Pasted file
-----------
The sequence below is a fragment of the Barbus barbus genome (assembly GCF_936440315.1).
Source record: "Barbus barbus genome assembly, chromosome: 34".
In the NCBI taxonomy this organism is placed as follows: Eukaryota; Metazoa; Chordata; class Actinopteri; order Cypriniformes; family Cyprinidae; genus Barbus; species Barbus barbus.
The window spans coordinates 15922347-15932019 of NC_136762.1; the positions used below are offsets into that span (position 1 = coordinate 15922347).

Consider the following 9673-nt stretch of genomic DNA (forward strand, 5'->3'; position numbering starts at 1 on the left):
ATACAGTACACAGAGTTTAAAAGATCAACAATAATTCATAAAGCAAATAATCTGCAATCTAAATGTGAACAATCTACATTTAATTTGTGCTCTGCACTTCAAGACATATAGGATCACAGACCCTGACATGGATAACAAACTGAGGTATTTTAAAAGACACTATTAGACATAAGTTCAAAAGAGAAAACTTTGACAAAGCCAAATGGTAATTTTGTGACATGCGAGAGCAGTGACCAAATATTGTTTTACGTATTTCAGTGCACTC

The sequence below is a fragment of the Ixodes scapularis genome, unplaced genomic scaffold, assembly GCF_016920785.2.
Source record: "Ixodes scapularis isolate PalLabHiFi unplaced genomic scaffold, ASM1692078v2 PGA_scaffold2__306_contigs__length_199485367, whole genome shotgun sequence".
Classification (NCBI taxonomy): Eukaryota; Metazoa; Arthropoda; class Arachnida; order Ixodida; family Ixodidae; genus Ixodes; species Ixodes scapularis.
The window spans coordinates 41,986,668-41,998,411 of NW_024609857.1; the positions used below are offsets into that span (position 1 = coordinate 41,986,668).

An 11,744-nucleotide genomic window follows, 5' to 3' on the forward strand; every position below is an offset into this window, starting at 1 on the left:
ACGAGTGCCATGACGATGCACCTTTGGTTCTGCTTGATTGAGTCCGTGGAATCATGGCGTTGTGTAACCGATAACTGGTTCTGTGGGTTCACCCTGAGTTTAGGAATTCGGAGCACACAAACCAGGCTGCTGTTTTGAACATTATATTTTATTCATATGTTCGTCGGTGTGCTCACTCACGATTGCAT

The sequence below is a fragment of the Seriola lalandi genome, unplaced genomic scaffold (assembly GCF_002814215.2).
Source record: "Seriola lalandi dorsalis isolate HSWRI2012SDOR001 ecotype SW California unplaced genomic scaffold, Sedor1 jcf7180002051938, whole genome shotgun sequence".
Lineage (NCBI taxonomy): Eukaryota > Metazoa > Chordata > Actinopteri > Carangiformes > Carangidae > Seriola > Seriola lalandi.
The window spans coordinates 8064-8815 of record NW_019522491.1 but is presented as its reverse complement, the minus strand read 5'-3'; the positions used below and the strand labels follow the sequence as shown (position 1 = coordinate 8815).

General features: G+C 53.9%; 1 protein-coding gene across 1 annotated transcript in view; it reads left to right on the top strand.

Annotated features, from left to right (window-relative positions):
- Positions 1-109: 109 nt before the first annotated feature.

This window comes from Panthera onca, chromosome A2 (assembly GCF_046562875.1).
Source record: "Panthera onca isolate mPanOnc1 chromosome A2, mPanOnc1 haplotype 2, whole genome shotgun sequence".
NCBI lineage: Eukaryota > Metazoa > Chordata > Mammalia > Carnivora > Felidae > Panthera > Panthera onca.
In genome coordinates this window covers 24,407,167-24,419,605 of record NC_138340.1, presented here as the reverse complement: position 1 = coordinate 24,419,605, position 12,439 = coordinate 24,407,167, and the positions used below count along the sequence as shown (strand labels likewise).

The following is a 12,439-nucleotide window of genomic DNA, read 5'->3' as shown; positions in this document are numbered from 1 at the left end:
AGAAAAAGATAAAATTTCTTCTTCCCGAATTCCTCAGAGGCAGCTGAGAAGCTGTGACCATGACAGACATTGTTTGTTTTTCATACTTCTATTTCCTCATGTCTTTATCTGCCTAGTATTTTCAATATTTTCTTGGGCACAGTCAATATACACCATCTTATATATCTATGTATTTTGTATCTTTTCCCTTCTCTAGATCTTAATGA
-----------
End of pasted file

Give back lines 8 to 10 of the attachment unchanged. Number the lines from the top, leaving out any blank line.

Source record: "Ixodes scapularis isolate PalLabHiFi unplaced genomic scaffold, ASM1692078v2 PGA_scaffold2__306_contigs__length_199485367, whole genome shotgun sequence".
Classification (NCBI taxonomy): Eukaryota; Metazoa; Arthropoda; class Arachnida; order Ixodida; family Ixodidae; genus Ixodes; species Ixodes scapularis.
The window spans coordinates 41,986,668-41,998,411 of NW_024609857.1; the positions used below are offsets into that span (position 1 = coordinate 41,986,668).